From left: Author/illustrator and Westfield High School student Ayonnah Tinsley celebrates with Fairfax County Public School principals Melissa Goddin, McNair Farm E.S and Dr. Anthony E. Copeland, Westfield, following the reading and discussion for her children's book, 'This is What an Engineer Looks Like' (2019) to students at McNair Farm Elementary School in Herndon.
Photo by Mercia Hobson.
Local high school student Ayonnah Tinsley, 16, discovered as a young girl that gender, racial and cultural bias remained prevalent in the upper echelons of STEM – science, technology, engineering and math. No one looked like her. Growing in years and wisdom, Tinsley later recognized the lack of equal representation for women and minorities was due in part because society did not expose the full range of math and science careers to all boys and girls. In addition, she discerned misunderstandings of STEM careers remained. Word was not reaching elementary school-aged children that STEM careers were helping, people-centric professions; scientists and engineers worked with people to solve problems for people. On Tuesday, McNair Farm Elementary School in Herndon welcomed Tinsley and her school administrator, Anthony E. Copeland, Ph.D., Principal Westfield High School, for a reading and discussion of her newly released children's book, "This is What an Engineer Looks Like" (2019).
In an interview before the event, Tinsley spoke about what she saw as a genuine lack of cultural, racial and gender diversity in fields dealing with science and technology.
TO OVERCOME THE BIAS, Tinsley said a year ago, at age 15, she resolved to reach out to future leaders, today's elementary school-aged youth, and encourage them by writing and illustrating a book in the hope of changing their perception of who worked in STEM- and STEAM-involved careers and what the professions afforded them. STEAM includes the arts.
"I hope that most kids will be able to see themselves in my book and know that STEAM jobs do not have a dress code," Tinsley said. Tinsley said her journey to become an author and STEAM advocate for all started when she visited the local Air and Space Museum for the first time in third grade. The experience changed her life. "That day, I decided I wanted to become an aerospace engineer. But an obstacle I faced was the lack of diversity in books and television shows regarding science."
With a crowd of approximately 15 older elementary school-aged children listening and video cameras rolling, Tinsley gained instant rapport with the children, some only five years younger than she. While Tinsley described herself as a typical high school student and track athlete, the teen acknowledged she was also an entrepreneur, author and an aspiring engineer. Tinsley's enthusiasm for STEAM was contagious.
"What an engineer does is take any aspect of life and try to make it easier for people. For example, in my book, we will learn what a civil engineer is. These are people who let us connect easier to other people. They make the roads, bridges and things like that...We will learn about computer engineers...What they focus on is programming, codes...these are the same people who bring graphics to life (in computer games).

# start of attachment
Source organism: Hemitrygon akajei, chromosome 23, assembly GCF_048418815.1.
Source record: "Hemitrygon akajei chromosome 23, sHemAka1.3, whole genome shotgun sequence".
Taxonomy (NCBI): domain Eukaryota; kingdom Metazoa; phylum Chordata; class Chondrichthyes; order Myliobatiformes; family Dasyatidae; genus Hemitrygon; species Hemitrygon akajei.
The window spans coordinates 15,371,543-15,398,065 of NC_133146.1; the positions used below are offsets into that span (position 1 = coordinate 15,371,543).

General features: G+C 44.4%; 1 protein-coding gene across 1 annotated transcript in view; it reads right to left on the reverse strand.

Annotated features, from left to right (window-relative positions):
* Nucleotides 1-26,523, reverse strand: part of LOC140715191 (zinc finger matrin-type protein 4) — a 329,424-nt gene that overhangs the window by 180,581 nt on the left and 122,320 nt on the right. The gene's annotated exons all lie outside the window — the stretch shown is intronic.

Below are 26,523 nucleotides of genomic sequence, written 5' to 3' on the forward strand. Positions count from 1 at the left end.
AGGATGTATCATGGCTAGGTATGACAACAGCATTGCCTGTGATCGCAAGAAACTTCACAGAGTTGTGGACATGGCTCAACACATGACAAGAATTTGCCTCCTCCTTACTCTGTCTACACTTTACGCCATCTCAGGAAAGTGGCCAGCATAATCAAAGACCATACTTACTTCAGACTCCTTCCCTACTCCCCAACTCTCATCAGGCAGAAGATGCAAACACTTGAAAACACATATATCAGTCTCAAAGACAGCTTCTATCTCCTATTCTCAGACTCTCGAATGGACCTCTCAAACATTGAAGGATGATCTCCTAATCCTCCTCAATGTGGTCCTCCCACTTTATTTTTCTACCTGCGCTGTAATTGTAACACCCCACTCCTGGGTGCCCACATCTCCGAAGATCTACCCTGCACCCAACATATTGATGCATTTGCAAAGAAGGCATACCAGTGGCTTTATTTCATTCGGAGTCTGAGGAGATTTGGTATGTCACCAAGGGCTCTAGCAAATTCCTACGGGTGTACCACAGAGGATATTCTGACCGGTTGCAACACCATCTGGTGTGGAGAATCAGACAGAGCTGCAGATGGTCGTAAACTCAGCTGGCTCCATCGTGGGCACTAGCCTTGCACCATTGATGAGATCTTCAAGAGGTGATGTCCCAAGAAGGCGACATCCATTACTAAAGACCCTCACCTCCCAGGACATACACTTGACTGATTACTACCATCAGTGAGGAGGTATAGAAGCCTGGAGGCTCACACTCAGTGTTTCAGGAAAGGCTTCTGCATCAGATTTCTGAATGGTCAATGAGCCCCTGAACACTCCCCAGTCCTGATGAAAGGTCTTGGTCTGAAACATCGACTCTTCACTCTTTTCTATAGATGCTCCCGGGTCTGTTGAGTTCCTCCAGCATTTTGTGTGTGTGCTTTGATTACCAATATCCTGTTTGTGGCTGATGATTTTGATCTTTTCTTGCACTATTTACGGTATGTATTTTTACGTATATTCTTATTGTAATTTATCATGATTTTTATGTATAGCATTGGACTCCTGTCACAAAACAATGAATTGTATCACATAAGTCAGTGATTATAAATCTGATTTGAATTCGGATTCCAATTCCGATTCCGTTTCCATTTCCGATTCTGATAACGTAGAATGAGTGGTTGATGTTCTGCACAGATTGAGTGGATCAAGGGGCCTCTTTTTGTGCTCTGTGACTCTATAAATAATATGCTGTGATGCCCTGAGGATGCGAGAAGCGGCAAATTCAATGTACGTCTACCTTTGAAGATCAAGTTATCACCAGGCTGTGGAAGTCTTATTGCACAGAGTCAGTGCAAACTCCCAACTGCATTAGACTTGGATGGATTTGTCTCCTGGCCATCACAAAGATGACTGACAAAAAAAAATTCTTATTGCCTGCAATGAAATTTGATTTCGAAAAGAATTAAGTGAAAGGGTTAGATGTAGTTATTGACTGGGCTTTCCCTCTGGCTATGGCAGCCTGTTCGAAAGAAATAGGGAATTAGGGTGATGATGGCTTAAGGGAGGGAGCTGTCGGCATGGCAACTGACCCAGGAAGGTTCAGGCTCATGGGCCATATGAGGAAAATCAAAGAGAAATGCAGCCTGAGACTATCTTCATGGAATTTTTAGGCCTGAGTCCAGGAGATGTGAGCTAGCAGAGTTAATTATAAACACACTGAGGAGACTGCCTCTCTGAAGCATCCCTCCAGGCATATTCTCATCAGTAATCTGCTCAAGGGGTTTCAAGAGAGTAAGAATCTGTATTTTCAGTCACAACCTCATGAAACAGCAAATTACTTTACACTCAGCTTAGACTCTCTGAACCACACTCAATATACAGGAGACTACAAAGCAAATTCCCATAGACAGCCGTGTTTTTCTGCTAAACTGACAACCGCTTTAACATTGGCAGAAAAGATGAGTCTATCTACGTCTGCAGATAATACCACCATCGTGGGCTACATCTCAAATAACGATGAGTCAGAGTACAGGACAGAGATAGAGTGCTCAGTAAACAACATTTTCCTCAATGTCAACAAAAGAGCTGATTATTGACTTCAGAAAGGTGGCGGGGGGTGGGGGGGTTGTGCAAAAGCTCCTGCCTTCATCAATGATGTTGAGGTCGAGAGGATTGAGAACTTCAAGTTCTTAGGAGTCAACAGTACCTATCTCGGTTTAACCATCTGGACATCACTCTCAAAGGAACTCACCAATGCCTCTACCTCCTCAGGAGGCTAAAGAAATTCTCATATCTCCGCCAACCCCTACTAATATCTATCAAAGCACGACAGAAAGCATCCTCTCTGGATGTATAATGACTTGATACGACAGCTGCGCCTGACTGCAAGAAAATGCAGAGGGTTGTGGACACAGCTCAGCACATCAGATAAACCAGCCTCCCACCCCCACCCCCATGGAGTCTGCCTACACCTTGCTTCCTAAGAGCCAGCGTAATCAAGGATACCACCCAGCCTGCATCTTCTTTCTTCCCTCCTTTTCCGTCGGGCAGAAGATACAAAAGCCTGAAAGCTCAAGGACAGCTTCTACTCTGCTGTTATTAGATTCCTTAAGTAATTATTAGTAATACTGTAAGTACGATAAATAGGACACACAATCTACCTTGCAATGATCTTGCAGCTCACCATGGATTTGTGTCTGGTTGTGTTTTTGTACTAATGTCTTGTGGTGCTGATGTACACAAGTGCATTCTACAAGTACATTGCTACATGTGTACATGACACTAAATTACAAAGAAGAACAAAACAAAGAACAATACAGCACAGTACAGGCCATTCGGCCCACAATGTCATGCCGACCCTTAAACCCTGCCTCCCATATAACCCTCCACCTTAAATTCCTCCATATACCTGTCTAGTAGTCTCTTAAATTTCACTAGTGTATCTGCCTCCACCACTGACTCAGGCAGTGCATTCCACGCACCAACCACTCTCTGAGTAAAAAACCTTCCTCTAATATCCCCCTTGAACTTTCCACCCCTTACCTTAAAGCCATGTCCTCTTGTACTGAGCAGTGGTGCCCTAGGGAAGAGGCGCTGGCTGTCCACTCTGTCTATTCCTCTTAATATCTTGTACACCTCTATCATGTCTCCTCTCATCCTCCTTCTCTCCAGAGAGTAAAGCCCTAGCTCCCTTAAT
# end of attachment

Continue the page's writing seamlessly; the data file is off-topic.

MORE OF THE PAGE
As Tinsley read, she presented some of the many job opportunities STEAM careers offered, such as computer programmer, aeronautical engineer, cartographer and more. She told "Fun Facts" for each job. "The first computer programmer was Ada Lovelace, a girl." Tinsley paused between pages and pulled the boys and girls into the discussion. "Can you tell me some of your favorite video games," she asked.
During the question and answer period, hands shot up in the air. Students inquired if the book would be part of a series – yes; what did she want to be – an aeronautical engineer; and to describe some cool STEAM jobs – engineers who designed a shoe that can tie itself. Asked if she'd be writing more books, Tinsley, replied, "I definitely want to make more books about STEAM jobs people don't even think about, and of course, add more diversity about them."
ATER AUTOGRAPHING BOOKS for the school library, the students began to leave, but one young boy and his friends held back. "May I have your autograph, please, on my hand, " he asked. Tinsley, who still held the permanent marker from autographing the books, looked at one of the teachers. She nodded, yes. "I'm never going to wash my hand," said the boy with a spark in his eyes looking at what Tinsley wrote. Suddenly other children lined up too, each wanting an autograph. With the stroke of a marker, teen author and STEAM advocate, Ayonnah Tinsley turned STEAM pop star to students at McNair Farm E.S.
To view the video, "Ayonnah Tinsley McNair Elementary" on Facebook search title. To purchase "This Is What an Engineer Looks Like" written by Ayonnah Tinsley, visit amazon.com/This-What-Engineer-Looks-Like/dp/0359494501/.
Anthony E. Copeland, Ph.D.- “STEAM/STEM provides a way to prick students' interest in Sciences and Arts in a way that simply solving problems on paper or creating things in an art class cannot. As a high school principal, I believe the earlier we can expose learners to STEAM/STEM, the more likely we are to build perseverance in them to continue in higher-level math and science classes. In fact, Ayonnah's story of her first exposure to airplanes creating an interest in engineering and guiding her to the early identification of this as a career interest is what I believe can happen with more students through our work in schools; therefore, I am a huge believer and support of the work done at McNair ES in STEAM/STEM and other elementary schools throughout FCPS.”